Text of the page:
ROMILLY CAVAN, Characters in Order of Appearance (1938)
I first approached Romilly Cavan's work via Beneath the Visiting Moon (1940), set just on the cusp of World War II, and it promptly became one of my favorite books of 2016, garnering inclusion on my year-end Furrowed Middlebrow Dozen. I really can't recommend it enough, especially for fans of Diana Tutton's Guard Your Daughters. But then, high on my triumph with Cavan's final novel, I got hold of a copy of Characters in Order of Appearance (1938), and oh, the difference a couple of years make!
American artist James McNeill Whistler apparently once quipped, in reference to novelist Henry James, that "he chews more than he bites off." (And if you've read much James, you'll probably have to admit that you understand what he means even if you don't agree with it). That's much how I felt about this novel as well. But what makes it so frustrating, instead of just a purely bad book that can be easily dismissed, is that the book's opening section—in which young playwright Mark Brown pays a visit to an English village and encounters the eccentric Verity family, including their youngest daughter Moira, destined to be his wife—seemed to have almost as much potential as Visiting Moon. The characters were charming and likable, the writing was witty and fun, there was a sophisticated cynicism about the world.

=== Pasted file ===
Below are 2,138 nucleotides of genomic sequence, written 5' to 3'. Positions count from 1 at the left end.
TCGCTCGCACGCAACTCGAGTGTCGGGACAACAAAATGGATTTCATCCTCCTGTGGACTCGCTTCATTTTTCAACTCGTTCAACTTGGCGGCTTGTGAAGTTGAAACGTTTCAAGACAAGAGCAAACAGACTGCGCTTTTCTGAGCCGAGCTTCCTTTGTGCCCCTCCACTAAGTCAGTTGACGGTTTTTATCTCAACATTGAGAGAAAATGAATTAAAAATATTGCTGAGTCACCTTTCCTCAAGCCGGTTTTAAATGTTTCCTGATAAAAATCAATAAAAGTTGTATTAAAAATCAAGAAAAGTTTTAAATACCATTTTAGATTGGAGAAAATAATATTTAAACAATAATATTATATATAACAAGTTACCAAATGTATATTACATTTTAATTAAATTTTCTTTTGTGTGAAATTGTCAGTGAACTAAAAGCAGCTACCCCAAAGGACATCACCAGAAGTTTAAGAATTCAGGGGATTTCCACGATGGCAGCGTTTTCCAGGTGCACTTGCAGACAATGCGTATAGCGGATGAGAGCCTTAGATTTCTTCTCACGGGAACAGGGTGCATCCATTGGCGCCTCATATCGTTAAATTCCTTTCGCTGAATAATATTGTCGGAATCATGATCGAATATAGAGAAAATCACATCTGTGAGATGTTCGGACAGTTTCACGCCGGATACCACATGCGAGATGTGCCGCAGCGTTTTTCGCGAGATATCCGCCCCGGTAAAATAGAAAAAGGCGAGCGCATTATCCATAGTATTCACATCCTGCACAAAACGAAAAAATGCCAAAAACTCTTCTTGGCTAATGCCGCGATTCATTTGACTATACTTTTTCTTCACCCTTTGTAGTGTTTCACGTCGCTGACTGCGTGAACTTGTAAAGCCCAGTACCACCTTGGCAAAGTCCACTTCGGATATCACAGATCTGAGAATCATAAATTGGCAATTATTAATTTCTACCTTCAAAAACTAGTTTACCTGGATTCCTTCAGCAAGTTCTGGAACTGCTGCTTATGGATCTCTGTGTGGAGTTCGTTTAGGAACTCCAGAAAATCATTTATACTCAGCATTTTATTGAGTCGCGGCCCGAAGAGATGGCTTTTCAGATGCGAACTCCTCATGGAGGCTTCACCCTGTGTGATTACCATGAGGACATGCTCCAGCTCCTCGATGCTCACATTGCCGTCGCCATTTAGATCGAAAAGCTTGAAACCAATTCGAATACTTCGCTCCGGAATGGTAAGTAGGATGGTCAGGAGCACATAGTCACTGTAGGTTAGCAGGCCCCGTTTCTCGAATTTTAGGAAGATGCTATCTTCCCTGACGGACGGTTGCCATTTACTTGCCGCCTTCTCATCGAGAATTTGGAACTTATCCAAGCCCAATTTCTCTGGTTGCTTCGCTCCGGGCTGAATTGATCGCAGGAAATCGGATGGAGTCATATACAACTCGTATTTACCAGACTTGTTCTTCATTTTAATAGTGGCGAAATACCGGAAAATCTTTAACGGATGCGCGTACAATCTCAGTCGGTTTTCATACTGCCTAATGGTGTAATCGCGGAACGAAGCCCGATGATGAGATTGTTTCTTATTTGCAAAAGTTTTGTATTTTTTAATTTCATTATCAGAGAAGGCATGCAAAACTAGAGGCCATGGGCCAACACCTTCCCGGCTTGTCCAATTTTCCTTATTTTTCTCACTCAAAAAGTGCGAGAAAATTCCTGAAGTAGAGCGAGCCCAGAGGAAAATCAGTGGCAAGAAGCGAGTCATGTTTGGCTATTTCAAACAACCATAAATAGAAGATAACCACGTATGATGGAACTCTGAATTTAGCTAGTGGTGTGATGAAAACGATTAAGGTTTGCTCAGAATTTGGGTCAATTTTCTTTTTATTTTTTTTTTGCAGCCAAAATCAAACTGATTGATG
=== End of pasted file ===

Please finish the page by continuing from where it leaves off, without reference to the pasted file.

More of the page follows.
Even when the book's second section, taking place several years later, began, I was keeping an open mind. Clearly, each section of the book would jump a few years into the future and trace the development of the various characters. And Cavan seems to have had some serious intentions—exploring the ways people and love change over time, professional women and the difficulties they face, the challenges of the creative life. But sadly, instead of having anything profound to say about these things, Cavan lets things just blandly and repetitively go on until one hates the characters and wishes they could all board the Titanic at their earliest convenience.
On the brighter side, Cavan is at her best when describing the behaviors and feelings of young girls on the brink of adulthood—first Angel and then Moira come through vividly, entertainingly, and poignantly early in the novel. But in later sections, as she traces a happy romance and a marriage only gradually strained by the Moira’s greater professional success, the tone—though it’s obvious Cavan is going for something quite serious in her careful dissection of the couple’s emotional life—rarely rises above the level of a basic romance (and becomes repetitive and cloying even at that).
But perhaps Cavan realized where her greatest strengths lay, at least belatedly, since by the time she gets round to Beneath the Visiting Moon, she keeps the focus firmly on a young girl just coming of age, and successfully manages all the brilliant, touching, entertaining things she must have been striving for with Characters.